UFO spotted by multiple pilots prompts investigation

Pilots saw bright lights "moving so fast" over Ireland Friday. They're not calling the sight aliens, but authorities are taking a closer look.

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2 min read

Space junk could explain what pilots saw over Ireland last week.

NASA/P.Spurny/Astronomical Institute

Pilots flying over Ireland on Friday reported seeing an unidentified flying object, or possibly objects, spurring an investigation into the UFO (or UFOs) by the Irish Aviation Authority.

The sighting was recorded over radio traffic between air traffic control in Shannon, Ireland, and multiple pilots. At 6:47 a.m. UTC, one British Airways pilot can be heard asking controllers if there were any military exercises taking place in the area. Air traffic control responds that no such exercises are visible on radar.

"It was moving so fast," the pilot says. "It [came] up on our left hand side and then rapidly veered to the north. We saw a bright light and then it just disappeared at a very high speed."

The pilot explains the team didn't fear the object was on a "collision course," but was just wondering what it could be.

At that point another pilot cuts in, saying his Virgin Airlines 747 also had encountered multiple meteors or some other sort of objects "making some kind of reentry."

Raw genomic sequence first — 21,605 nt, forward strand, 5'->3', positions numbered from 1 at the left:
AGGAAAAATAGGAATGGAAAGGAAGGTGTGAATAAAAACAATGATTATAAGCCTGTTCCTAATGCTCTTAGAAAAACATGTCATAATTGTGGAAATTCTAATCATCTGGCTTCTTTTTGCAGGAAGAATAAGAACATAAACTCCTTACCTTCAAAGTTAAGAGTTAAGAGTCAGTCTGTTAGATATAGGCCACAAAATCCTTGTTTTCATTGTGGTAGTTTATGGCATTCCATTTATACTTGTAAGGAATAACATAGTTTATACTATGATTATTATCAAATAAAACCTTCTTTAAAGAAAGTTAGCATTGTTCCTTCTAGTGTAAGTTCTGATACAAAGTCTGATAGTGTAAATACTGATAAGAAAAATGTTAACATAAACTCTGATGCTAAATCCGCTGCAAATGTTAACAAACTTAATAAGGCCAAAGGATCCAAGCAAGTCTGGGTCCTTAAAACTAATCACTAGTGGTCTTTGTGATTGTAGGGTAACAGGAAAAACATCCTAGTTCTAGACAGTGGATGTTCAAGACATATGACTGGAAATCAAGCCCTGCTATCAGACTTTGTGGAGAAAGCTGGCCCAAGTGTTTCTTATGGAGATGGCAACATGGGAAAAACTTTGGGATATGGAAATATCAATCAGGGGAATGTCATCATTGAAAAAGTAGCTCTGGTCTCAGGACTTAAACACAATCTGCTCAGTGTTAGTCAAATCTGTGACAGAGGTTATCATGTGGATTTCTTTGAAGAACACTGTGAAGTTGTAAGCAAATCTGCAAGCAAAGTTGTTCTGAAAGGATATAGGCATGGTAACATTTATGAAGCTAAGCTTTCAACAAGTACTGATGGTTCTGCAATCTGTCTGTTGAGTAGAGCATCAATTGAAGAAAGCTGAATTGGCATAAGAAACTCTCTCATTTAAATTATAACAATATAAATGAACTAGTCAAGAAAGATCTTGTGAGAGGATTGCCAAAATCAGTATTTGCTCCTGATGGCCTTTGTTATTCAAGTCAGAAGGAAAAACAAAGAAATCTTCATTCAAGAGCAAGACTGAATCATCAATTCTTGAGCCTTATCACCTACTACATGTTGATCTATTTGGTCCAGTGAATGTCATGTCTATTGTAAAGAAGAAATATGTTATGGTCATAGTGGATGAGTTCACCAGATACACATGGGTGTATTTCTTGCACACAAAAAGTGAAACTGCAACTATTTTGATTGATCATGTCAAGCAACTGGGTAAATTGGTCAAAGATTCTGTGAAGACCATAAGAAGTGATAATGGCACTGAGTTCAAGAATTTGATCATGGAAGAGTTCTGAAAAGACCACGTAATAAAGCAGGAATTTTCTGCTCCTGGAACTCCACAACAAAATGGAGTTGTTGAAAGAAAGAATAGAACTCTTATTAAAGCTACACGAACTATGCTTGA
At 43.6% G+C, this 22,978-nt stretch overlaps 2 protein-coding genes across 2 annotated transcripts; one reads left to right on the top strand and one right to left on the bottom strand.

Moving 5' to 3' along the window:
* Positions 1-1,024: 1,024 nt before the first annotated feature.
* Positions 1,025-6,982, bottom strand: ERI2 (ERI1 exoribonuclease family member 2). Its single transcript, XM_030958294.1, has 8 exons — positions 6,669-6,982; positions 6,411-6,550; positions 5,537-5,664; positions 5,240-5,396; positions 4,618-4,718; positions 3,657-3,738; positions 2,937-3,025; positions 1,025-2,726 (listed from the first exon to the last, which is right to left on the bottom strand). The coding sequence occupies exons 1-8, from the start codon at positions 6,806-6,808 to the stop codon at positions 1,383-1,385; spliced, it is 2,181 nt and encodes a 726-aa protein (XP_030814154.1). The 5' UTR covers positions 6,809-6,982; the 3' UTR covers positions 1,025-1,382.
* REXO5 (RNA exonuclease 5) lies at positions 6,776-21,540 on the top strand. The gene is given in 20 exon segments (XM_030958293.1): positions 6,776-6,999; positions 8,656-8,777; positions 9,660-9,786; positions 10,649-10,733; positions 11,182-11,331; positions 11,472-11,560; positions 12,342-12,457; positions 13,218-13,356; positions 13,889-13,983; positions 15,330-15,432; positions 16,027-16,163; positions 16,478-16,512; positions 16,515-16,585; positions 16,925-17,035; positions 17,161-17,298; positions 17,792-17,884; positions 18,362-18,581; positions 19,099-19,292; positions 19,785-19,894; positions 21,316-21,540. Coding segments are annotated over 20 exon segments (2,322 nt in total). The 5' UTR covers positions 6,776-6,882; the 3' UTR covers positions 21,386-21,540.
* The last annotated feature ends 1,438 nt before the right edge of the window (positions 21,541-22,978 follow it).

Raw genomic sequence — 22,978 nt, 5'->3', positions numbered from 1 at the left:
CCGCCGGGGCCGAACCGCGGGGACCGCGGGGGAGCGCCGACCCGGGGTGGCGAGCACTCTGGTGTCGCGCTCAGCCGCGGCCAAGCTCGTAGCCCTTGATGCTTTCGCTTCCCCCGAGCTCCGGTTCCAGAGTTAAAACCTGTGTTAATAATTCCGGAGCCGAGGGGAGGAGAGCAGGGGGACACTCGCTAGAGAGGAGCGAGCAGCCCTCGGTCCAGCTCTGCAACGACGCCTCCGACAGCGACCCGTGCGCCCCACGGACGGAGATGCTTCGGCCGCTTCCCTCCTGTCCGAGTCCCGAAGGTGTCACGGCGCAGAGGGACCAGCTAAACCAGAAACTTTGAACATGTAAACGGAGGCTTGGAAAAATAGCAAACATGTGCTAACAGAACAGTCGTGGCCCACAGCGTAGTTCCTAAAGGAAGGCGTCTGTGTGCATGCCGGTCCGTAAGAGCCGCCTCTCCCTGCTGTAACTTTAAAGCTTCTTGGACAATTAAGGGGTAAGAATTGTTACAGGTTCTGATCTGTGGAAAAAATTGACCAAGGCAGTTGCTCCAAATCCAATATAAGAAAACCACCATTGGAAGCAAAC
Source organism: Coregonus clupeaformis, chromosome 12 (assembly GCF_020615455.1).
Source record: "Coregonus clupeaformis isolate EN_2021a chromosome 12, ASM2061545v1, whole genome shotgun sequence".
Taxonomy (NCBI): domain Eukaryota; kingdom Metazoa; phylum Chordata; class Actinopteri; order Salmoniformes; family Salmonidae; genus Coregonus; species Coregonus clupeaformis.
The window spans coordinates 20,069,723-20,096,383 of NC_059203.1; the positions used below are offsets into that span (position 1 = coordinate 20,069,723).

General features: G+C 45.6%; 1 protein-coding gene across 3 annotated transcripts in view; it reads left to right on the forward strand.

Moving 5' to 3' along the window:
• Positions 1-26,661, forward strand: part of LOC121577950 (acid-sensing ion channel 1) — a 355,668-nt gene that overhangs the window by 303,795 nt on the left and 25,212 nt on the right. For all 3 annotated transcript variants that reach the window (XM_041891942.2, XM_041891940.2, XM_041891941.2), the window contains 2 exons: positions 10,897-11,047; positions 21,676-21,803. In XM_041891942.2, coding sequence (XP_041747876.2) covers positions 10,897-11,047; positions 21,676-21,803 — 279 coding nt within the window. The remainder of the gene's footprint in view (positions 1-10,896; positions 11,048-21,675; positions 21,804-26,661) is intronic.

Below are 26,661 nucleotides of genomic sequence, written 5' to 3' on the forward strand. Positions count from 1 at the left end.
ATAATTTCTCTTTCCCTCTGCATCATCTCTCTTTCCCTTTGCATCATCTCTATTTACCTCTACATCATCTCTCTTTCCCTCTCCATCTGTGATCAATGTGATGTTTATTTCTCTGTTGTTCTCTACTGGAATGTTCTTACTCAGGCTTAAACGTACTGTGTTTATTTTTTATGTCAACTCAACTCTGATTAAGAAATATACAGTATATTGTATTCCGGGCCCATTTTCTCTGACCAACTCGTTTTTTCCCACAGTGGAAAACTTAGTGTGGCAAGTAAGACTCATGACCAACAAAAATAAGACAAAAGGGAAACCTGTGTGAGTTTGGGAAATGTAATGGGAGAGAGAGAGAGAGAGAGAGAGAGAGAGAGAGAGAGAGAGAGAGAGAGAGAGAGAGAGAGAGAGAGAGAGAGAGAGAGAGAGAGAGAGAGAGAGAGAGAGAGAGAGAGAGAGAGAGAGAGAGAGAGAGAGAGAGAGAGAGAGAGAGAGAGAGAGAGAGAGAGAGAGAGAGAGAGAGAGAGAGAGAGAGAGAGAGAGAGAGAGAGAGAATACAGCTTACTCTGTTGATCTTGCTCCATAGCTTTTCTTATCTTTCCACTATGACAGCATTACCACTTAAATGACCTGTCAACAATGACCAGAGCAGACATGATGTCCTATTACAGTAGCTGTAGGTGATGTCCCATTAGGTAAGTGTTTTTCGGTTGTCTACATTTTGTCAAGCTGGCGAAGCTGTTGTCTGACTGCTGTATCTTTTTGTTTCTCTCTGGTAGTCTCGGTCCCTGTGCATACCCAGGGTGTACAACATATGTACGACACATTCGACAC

"Appeared to be multiple objects following the same sort of trajectory," the pilot says. "They were very bright where we were."

The Irish Aviation Authority later told local media the reports were being investigated.

Harvard astronomer Jonathan McDowell, who also makes a habit of tracking space launches and the many bits of space junk that regularly burn up in the atmosphere, tweeted that he wasn't aware of any satellites known to be reentering at that time.  

But as McDowell himself has pointed out in the past, there are literally thousands of objects whipping around Earth. It's possible any number of them could have reentered the atmosphere and been responsible for what the pilots spotted.

Or, as one of the pilots suspected, it could have been a small meteor burning up in the atmosphere. Four major meteor showers are currently active, according the the American Meteor Society, including the Taurids, which are know to produce bright fireballs in the sky.

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